On the Side of Angels symposium
15. Andrew Rehfeld: Regulated Conflict and a “proto-Millian” defense of parties or “Vote for me, I’ve probably got the right answers.”
In my first post I argued that we might get more of Rosenblum’s beneifts of partisanship without the costs, by thinking about “interest groups” as the proper outlet for partisanship, and then structuring government to be an independent, non-partisan body. This view contrasts with the practical fact that many, perhaps most, interest groups align very closely with existing political parties. In this post I want to make clear why I don’t think Rosenblum’s argument is ultimately successful at the level of legislative political parties. In my final post, I’ll offer some ideas about what we might do to counteract the problems.
In her defesnse of parties, Rosenblum counters the anti-party argument that parties aim at partial good. Rosenblum does not reject this, but rather notes that from these partial views can emerge a whole, if debate is structured in a proto-Millian way to make sure a trial of ideas alighting on a better solution emerges from this conflict. Further, parties bring real advocates to debate their position, not just those of the devil. As she quotes Mill, “objections have force when they come “from persons who actually believe them, who defend them in earnest, and do their utmost for them.” The “contestation,” she writes, “corrects error…Without party rivalry, ‘trial by discussion’ cannot be meaningful.”
Thus for contestation to happen in the right way we need parties that have these two features to them: a) their members believe their view is best for all; and b) they must be open to changing their minds about what is best for all.
Now if “partyism” means that parties are partial, only hubristically saying they are promoting the common good, then it is unclear how a Millian clash of ideas is happening at all. Such parties are compromising and trading off to get as much as they can for their own group. Participants do not come ready to engage in a principled discourse about the whole, they come ready to seek their own goods for their own members. And this is very much the character of contemporary political deliberation, no less so than in the United States. Indeed, it describes the logic of classic pluralism as articulated by Dahl and Truman.
But this is not Rosenblum’s defense, and for good reason. Parties themselves are not actually partial in the sense of advocating for a part of the whole; they are by and large committed to a view of what would be best for the whole. And this is not just a “hubristic” posturing as Rosenblum describes in her first posting (although it can be that too). All partisanship is based on a clash between different views about what would be good for all that organize the political party itself: Green principles; Labour principles; Democratic, and Republican party ideals. The Democrats in the United States, believe we would all be better if we followed their programs, as does the Labour party in Israel believe that country would do better if it followed theirs. (I thus must also disagree with her contention in her first post that it is individual partisans who try to proselytize and seek new recruits. In my own experience, my very partisan neighbors are least likely to try to get new recruits to believe as they do. Far more likely are the Democrats and Republicans as parties going to cast about seeking new converts by framing their arguments in the broadest possible way.)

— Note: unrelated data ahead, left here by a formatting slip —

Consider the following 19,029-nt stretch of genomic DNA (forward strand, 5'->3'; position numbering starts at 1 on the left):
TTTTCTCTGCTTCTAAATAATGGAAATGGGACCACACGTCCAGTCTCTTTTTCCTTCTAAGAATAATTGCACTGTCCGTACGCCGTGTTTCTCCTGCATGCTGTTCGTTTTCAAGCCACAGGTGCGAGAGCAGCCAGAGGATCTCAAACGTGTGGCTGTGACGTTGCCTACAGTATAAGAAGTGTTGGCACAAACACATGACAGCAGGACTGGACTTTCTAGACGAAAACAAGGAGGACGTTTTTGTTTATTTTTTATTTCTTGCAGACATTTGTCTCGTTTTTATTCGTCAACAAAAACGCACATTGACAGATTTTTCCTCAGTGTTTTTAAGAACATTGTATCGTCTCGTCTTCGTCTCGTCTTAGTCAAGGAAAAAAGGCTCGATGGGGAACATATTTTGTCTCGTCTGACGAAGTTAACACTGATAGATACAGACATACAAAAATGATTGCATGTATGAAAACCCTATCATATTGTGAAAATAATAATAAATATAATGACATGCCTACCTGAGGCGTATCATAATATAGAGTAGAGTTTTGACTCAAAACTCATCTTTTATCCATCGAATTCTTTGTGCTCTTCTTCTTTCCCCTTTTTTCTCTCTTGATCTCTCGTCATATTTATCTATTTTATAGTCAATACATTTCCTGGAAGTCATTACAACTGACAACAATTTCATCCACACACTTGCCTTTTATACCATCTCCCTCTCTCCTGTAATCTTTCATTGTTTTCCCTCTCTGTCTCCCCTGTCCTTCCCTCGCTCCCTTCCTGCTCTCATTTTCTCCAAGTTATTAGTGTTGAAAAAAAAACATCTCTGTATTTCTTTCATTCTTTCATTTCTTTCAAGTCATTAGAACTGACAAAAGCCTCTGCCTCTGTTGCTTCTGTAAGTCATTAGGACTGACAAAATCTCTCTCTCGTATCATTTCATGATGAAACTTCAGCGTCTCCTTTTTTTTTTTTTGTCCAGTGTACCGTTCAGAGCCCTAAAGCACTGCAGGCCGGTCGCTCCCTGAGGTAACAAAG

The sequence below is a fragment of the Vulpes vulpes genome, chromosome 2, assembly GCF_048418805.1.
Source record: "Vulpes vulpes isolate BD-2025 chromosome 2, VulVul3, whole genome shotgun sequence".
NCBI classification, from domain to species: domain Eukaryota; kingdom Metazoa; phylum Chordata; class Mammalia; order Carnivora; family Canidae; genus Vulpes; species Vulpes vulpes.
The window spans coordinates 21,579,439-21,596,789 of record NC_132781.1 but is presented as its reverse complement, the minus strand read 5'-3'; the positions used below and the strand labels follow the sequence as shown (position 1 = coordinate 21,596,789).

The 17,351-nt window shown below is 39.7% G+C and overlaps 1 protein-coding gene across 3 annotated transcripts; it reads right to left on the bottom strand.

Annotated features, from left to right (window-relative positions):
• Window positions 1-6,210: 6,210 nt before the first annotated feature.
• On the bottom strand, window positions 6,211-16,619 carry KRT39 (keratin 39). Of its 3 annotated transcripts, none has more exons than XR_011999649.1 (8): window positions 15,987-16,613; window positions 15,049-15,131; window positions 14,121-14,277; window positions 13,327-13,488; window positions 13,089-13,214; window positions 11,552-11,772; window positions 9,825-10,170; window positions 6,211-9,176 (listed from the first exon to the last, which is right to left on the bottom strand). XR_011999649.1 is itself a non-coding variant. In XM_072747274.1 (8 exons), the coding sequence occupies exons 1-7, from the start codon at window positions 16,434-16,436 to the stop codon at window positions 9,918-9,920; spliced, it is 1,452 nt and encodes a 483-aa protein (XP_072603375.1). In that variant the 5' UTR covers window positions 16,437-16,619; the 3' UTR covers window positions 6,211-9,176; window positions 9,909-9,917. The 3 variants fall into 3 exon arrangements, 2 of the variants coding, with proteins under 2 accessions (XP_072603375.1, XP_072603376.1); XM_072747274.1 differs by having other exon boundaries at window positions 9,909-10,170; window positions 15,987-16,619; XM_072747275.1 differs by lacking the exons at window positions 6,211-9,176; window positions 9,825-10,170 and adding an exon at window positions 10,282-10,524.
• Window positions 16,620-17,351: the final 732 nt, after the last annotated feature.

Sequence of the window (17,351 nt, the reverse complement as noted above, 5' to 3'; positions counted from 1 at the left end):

But if partyism is defended on the lines of a Millian debate arising between parties who advocate for what they believe is best for all (a), the second problem emerges that is at odds with (b), the view that party members should be open to changing their mind. For if they were open to changing their minds, they would not be the kinds of strong advocates that Rosenblum is envisioning necessary for a Millian outcom. Rather, party members would have to hold this far more tepid view: “well, before the clash of ideas happens within the legislature, we Republicans believe that taxes should go down; but of course we can’t really endorse that until we hear what the other side has to say.”
Now I think that’s a perfectly reasonable position to take, but no politician is likely to be relected on such a platform “Vote for Us, we’ve probably got the best ideas, but we’ll just have to wait and see!” But that position is what’s at the core of Mill’s view that Rosenblum plays on—it is no longer quite the pro-party, rough-and-tumble, clash-of-ideas-by-true-believers-to-see-which-one-actually-emerges-as-best. Or if that’s what Rosenblum means, it is not clear it connects with any parties of which I am aware.
In my final posting I will turn to institutional solutions that might achieve Rosenblum’s goals of deliberative advocacy and partisanship.